Imagine being able to sustainably produce a nutritious and delicious food product that is not constrained by specific environmental conditions required to support a predominately plant-based agricultural industry.
Kennesaw State University researcher Christopher Cornelison is exploring the possibilities of improving the food supply chain by leveraging innovative technology to expand the opportunities for mushroom production in Georgia.
“We must be able to develop sustainable methods for producing readily preserved and nutritious foods without regional climactic limitations,” said Cornelison, an assistant professor of microbiology in the College of Science and Mathematics and director of the BioInnovation Laboratory at KSU. “Mushrooms are an ideal crop as they only rely on three environmental factors that can be regulated to optimize growth yield—humidity, temperature and carbon dioxide concentrations.”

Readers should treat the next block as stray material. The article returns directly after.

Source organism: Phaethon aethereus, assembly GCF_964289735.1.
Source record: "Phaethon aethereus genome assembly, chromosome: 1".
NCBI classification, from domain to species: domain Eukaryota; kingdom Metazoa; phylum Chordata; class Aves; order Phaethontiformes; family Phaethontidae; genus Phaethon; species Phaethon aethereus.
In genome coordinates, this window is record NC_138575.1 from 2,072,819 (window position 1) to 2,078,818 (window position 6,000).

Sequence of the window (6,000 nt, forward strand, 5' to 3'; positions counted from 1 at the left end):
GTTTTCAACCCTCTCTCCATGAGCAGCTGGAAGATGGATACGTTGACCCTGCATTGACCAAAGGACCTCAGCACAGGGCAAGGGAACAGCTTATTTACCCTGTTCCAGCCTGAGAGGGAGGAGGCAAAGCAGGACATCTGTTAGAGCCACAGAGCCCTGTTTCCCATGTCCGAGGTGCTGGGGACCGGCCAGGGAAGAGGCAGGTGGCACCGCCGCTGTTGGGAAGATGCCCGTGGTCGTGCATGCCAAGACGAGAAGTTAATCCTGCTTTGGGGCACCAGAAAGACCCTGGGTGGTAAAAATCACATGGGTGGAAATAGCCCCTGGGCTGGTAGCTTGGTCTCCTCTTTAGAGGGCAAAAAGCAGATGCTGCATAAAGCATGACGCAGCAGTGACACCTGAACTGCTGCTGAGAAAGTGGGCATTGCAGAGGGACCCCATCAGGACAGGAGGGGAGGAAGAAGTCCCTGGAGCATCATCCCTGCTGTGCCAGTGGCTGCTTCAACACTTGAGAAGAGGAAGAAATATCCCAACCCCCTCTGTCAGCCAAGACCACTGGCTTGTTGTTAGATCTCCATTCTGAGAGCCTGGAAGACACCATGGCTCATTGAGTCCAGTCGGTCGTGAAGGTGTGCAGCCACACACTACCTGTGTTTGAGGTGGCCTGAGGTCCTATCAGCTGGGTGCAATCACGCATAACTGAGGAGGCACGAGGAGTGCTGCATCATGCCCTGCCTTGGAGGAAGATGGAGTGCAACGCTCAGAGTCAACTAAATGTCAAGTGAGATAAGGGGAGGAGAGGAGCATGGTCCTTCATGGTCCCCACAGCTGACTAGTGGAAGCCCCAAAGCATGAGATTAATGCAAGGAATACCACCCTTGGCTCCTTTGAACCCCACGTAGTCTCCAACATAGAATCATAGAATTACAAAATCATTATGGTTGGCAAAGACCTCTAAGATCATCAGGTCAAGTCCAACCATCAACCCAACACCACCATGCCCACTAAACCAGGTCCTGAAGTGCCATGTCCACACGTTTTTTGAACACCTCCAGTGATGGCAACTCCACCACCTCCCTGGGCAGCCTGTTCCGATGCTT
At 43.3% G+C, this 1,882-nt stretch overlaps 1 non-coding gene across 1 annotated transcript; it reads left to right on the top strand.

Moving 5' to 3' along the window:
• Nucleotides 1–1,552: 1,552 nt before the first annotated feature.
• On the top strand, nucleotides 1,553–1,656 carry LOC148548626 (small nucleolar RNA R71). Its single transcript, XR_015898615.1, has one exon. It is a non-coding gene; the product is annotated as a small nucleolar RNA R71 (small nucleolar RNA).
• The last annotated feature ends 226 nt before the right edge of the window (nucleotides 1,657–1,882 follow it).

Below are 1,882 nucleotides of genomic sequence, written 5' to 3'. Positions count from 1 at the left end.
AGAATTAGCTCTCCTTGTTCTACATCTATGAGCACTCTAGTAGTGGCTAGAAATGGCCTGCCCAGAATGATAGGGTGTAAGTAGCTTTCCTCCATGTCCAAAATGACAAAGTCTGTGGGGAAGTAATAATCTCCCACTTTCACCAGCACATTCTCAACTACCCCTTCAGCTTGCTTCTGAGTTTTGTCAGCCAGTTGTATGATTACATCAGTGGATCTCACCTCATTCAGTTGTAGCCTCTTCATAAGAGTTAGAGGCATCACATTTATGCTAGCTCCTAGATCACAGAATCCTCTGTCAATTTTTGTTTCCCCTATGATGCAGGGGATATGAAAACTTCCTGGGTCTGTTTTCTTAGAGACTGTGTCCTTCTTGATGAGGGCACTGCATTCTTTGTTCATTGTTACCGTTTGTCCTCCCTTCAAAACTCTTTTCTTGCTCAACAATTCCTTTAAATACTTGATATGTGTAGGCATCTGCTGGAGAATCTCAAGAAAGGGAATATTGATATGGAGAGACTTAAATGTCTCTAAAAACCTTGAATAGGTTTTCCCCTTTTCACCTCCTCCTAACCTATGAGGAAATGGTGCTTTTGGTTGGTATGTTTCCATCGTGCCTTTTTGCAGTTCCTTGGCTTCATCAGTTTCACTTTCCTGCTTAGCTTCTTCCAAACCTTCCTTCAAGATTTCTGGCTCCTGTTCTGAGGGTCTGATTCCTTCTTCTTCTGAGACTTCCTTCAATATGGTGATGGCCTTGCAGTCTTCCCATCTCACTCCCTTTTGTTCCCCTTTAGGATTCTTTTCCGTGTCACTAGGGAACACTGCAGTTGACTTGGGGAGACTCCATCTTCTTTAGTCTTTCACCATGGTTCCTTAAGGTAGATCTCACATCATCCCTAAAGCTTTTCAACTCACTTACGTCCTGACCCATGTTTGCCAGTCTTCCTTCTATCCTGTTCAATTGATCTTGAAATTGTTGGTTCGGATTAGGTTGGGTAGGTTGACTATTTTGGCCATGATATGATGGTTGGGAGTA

Although sales of these spore-bearing fruiting bodies of fungi accounted for more than $3.1 billion in U.S. economic impact according to a 2019 American Mushroom Institute report, they are still underutilized.
Cornelison said more than half of the nation’s mushroom production is associated with a single county in Pennsylvania. The substrate used in this production, primarily mulch, is transported from the Midwest to meet the demand.
That is why Cornelison is now focused on determining the feasibility of growing culinary and commodity mushrooms in Georgia via low-cost and efficient production systems housed in modified shipping containers with embedded environmental control systems.
With a new $25,000 award from the venture development program of the Georgia Research Alliance (GRA), Cornelison’s goal is to study the potential commercialization of growing these mushrooms on media or substrates of regional agricultural wastes such as peanut shells, corn chaff or spent brewing grains.
Please read the full article here